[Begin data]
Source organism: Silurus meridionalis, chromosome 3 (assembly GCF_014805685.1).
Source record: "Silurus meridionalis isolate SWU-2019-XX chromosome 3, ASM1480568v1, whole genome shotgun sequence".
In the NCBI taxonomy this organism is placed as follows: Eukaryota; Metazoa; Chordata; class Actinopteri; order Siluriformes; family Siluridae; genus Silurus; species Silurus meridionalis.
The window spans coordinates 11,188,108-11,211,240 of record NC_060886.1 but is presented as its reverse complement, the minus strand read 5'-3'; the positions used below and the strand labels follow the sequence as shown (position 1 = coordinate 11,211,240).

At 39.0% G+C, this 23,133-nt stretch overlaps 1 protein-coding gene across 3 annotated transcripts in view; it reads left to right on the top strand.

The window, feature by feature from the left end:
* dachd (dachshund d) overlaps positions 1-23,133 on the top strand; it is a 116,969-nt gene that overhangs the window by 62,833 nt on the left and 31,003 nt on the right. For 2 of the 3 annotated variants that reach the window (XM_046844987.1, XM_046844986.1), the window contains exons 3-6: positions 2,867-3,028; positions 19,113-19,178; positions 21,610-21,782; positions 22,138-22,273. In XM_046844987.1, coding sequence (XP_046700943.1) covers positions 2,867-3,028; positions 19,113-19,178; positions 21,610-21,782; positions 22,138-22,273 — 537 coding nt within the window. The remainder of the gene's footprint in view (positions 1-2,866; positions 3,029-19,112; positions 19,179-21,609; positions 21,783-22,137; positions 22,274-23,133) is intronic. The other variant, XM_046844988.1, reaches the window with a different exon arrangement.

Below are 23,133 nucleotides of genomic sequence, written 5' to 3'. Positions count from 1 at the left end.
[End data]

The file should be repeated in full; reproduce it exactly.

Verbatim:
Source organism: Silurus meridionalis, chromosome 3 (assembly GCF_014805685.1).
Source record: "Silurus meridionalis isolate SWU-2019-XX chromosome 3, ASM1480568v1, whole genome shotgun sequence".
In the NCBI taxonomy this organism is placed as follows: Eukaryota; Metazoa; Chordata; class Actinopteri; order Siluriformes; family Siluridae; genus Silurus; species Silurus meridionalis.
The window spans coordinates 11,188,108-11,211,240 of record NC_060886.1 but is presented as its reverse complement, the minus strand read 5'-3'; the positions used below and the strand labels follow the sequence as shown (position 1 = coordinate 11,211,240).

At 39.0% G+C, this 23,133-nt stretch overlaps 1 protein-coding gene across 3 annotated transcripts in view; it reads left to right on the top strand.

The window, feature by feature from the left end:
* dachd (dachshund d) overlaps positions 1-23,133 on the top strand; it is a 116,969-nt gene that overhangs the window by 62,833 nt on the left and 31,003 nt on the right. For 2 of the 3 annotated variants that reach the window (XM_046844987.1, XM_046844986.1), the window contains exons 3-6: positions 2,867-3,028; positions 19,113-19,178; positions 21,610-21,782; positions 22,138-22,273. In XM_046844987.1, coding sequence (XP_046700943.1) covers positions 2,867-3,028; positions 19,113-19,178; positions 21,610-21,782; positions 22,138-22,273 — 537 coding nt within the window. The remainder of the gene's footprint in view (positions 1-2,866; positions 3,029-19,112; positions 19,179-21,609; positions 21,783-22,137; positions 22,274-23,133) is intronic. The other variant, XM_046844988.1, reaches the window with a different exon arrangement.

Below are 23,133 nucleotides of genomic sequence, written 5' to 3'. Positions count from 1 at the left end.